Tribunal says Tempora programme is legal

Jennifer Baker reports on The Register website that the UK’s Investigatory Powers Tribunal (IPT) has ruled that GCHQ’s mass surveillance Tempora programme is legal in principle.  It made the ruling following a case brought by Privacy International, Liberty, Amnesty International and other parties.

Tempora is the code name given to an operation run by GCHQ to allow huge amounts of intercepted internet data to be temporarily stored for analysis.  It is reported to hold content for three days and metadata for 30 days.  The  case put to the tribunal was that Tempora breached article 8 of the European Convention on Human Rights, which is the right to privacy, as well as article 10, which protects freedom of expression.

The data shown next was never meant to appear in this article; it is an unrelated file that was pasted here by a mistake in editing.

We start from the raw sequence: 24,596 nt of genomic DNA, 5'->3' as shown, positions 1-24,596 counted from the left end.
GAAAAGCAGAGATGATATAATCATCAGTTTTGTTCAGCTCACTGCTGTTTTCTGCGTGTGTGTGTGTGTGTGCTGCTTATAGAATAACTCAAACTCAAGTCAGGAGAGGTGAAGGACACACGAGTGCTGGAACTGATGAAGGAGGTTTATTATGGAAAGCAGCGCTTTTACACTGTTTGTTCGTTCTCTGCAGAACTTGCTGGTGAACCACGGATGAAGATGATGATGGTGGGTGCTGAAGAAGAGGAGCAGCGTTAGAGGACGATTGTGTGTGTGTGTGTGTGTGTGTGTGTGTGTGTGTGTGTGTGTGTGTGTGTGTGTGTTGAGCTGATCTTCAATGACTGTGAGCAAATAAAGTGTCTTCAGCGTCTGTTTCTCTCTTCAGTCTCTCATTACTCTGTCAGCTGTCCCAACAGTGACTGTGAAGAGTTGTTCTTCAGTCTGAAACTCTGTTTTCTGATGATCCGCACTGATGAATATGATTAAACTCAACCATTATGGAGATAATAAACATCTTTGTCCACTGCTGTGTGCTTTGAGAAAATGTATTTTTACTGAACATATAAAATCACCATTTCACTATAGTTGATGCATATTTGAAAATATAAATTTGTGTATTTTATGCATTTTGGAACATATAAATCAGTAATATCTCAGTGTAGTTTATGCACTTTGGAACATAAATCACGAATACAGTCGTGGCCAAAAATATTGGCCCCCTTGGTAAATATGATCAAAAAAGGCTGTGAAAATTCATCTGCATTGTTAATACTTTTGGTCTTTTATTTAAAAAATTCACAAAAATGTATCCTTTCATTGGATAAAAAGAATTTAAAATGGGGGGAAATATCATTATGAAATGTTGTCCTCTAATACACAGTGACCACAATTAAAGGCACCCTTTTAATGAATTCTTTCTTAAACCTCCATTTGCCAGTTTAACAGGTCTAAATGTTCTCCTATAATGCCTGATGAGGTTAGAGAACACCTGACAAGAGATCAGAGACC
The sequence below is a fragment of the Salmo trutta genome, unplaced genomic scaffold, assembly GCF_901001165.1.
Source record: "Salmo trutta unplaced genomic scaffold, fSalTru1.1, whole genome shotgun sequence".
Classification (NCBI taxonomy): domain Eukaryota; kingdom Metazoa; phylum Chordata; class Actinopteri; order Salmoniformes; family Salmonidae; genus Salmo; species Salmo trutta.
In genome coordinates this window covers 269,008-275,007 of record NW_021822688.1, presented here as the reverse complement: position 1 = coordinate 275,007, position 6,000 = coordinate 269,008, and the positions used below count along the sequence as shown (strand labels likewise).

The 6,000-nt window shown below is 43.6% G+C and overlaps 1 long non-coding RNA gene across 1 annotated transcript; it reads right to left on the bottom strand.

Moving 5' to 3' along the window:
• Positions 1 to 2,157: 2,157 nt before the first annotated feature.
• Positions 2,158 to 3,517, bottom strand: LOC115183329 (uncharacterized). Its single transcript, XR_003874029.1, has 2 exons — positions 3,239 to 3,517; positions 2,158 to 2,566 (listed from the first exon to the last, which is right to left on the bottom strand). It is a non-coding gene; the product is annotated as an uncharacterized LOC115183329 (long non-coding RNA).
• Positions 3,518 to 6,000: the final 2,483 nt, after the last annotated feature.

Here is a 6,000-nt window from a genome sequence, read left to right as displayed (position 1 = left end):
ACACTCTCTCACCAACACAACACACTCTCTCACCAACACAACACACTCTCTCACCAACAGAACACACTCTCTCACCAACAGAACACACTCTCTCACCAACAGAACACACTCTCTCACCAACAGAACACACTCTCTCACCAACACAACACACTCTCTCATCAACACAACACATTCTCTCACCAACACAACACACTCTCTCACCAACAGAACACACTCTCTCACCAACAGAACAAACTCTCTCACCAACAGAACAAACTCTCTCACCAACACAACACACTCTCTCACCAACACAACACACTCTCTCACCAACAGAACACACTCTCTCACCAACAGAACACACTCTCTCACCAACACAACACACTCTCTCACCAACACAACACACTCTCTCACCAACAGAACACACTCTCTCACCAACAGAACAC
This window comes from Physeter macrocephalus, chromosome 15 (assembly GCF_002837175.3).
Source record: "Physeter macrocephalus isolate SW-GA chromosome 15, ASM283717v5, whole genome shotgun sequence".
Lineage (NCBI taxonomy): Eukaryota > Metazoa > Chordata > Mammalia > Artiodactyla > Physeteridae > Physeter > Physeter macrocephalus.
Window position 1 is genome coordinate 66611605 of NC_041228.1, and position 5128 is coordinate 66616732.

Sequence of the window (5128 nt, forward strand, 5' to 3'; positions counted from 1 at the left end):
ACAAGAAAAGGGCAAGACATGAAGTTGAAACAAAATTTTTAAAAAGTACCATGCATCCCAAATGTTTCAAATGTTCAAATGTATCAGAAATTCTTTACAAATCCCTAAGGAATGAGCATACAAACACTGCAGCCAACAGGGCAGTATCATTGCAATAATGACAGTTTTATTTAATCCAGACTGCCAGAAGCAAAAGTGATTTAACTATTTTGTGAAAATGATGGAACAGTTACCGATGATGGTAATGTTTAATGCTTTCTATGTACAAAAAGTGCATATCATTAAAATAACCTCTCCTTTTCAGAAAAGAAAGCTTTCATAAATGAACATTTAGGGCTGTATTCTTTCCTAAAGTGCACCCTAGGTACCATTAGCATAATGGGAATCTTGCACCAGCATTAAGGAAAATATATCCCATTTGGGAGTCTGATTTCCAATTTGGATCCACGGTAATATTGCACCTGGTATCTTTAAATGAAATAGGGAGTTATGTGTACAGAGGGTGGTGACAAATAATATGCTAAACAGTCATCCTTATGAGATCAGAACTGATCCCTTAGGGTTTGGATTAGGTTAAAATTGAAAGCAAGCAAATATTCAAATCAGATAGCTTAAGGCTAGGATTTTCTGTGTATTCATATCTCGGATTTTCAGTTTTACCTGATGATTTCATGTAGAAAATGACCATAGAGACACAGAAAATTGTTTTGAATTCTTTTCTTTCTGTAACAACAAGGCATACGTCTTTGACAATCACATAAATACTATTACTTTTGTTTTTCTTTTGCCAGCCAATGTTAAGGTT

Privacy International deputy director Eric King said of the decision:

“Today’s decision by the IPT that this is business as usual is a worrying sign for us all.  The idea that previously secret documents, signposting other still secret documents, can justify this scale of intrusion is just not good enough, and not what society should accept from a democracy based on the rule of law.”

Privacy International has issued a statement on the ruling which can be found here.